Chief Justice Announces Special Service and Advocate For Justice Awards for 2011
October 19, 2011
Chief Justice Leigh I. Saufley of the Maine Supreme Judicial Court today announced the recipients of the Judicial Branch Special Service Award, and the Advocate For Justice Award. The Special Service Award is given to that person or persons who consistently contributes above and beyond expected job responsibilities to further the Judicial Branch mission, and the Advocate For Justice Award is awarded to that person, judge, employee, legislator, public official, lawyer or citizen who has most effectively championed the cause of justice in our society.
The Special Service Award was awarded to Allen Ross of Dexter, Maine. Mr. Ross became a mediator for the Judicial Branch in 1998, after retiring from teaching in the Dexter School System for 33 years. In his mediation duties, Mr. Ross helped initiate mediation for grandparents caught up in child custody issues. He also served for many years as a volunteer and on the Board of Womancare, an organization that helps victims of domestic abuse. Chief Justice Leigh Saufley said, “ Al’s everyday acts of kindness around the courthouse are legendary. In a place where so much of the work revolves around disputes, Al was always kind, thoughtful and caring with all who entered the courthouse. It is such a privilege for us to recognize Al Ross for the wonderful work he has done in Maine Courts for over a decade.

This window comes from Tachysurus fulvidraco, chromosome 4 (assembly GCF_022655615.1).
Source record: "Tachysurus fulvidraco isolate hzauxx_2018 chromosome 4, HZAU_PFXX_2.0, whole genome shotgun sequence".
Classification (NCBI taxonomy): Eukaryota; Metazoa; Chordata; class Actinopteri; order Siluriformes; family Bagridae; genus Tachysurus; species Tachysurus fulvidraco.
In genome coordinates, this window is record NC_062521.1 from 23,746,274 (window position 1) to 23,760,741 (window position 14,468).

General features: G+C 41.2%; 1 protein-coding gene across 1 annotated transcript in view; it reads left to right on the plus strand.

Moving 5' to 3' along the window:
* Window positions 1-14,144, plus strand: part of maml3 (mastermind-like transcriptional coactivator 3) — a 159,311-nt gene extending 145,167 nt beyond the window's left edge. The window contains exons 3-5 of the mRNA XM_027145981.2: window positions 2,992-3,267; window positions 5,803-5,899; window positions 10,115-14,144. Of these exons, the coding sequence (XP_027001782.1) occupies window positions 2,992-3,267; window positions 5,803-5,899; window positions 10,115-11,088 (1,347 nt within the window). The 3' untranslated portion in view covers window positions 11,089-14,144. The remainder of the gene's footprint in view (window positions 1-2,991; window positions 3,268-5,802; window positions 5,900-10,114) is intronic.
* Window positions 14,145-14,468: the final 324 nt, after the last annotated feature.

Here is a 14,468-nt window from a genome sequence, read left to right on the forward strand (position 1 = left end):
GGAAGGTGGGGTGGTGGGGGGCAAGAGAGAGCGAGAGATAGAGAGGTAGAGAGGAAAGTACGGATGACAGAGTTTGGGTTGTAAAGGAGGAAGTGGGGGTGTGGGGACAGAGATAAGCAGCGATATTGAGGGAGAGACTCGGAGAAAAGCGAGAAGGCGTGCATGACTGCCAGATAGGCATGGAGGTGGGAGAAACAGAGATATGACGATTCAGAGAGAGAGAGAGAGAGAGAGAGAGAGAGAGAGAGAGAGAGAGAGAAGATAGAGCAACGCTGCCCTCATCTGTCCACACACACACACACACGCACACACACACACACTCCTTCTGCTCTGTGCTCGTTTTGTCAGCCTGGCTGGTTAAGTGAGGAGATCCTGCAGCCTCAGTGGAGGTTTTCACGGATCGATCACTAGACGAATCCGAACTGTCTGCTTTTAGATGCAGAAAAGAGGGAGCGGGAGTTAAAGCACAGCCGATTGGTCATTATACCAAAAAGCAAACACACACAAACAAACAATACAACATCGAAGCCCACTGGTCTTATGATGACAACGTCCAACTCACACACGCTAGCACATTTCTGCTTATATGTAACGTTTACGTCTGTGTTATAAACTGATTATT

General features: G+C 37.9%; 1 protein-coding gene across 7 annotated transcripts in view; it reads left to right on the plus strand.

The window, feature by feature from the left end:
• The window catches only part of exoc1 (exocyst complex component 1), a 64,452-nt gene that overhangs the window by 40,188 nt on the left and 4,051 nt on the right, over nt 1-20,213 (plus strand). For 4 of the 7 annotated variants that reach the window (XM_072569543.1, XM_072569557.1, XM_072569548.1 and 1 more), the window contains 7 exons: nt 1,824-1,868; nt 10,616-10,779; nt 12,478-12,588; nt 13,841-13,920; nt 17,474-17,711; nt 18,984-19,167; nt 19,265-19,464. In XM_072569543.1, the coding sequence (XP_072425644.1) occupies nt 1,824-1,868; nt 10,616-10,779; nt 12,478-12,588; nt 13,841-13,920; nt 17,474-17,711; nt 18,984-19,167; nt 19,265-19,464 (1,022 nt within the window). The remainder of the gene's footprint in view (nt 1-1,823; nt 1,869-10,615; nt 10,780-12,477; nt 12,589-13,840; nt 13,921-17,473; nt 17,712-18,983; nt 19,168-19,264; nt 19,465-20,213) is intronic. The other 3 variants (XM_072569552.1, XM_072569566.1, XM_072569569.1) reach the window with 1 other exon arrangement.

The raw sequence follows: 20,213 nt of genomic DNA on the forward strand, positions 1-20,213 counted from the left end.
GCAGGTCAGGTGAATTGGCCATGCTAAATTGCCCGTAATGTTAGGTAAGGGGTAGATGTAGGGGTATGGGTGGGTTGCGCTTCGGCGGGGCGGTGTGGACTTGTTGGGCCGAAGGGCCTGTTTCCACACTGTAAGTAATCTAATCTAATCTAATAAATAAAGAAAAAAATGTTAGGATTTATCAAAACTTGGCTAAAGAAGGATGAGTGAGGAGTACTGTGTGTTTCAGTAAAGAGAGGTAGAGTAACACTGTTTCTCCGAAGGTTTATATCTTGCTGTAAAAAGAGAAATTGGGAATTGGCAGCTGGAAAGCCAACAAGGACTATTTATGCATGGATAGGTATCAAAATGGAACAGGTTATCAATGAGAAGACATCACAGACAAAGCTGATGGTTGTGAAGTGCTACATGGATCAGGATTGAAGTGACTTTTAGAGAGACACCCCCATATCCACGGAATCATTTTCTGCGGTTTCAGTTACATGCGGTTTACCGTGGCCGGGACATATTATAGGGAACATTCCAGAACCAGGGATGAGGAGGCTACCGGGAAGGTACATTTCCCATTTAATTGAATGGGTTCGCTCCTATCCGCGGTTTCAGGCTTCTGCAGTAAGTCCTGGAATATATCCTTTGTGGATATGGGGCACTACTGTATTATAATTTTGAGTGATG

During a ceremony at the Newport District Court, State Representative Ken Fredette also presented Mr. Ross with a legislative sentiment in honor of the occasion. Judges, clerks, members of the bar, family and friends, were in attendance and offered congratulations and best wishes to Mr. Ross.
Chief Justice Leigh Saufley also awarded the Advocate for Justice Award to Deirdre Smith of the University of Maine School of Law. Deirdre Smith is a Professor of Law and Director of the Cumberland Legal Aid Clinic. In conferring the award on Professor Smith the Chief Justice said, “Professor Smith has revitalized the law school’s clinical education program. She has expanded the program to include assistance for those caught up in the juvenile justice system, and has immeasurably improved juvenile justice advocacy in Maine. With Deirdre as a role model, the law school students who have worked in the Clinic are known to be professional, prepared, and articulate advocates, adding to the respect for Maine’s legal community. Professor Smith also serves on the court’s Advisory Committee on the Rules of Evidence. She has distinguished herself as both a distinguished academic and an accomplished practitioner.”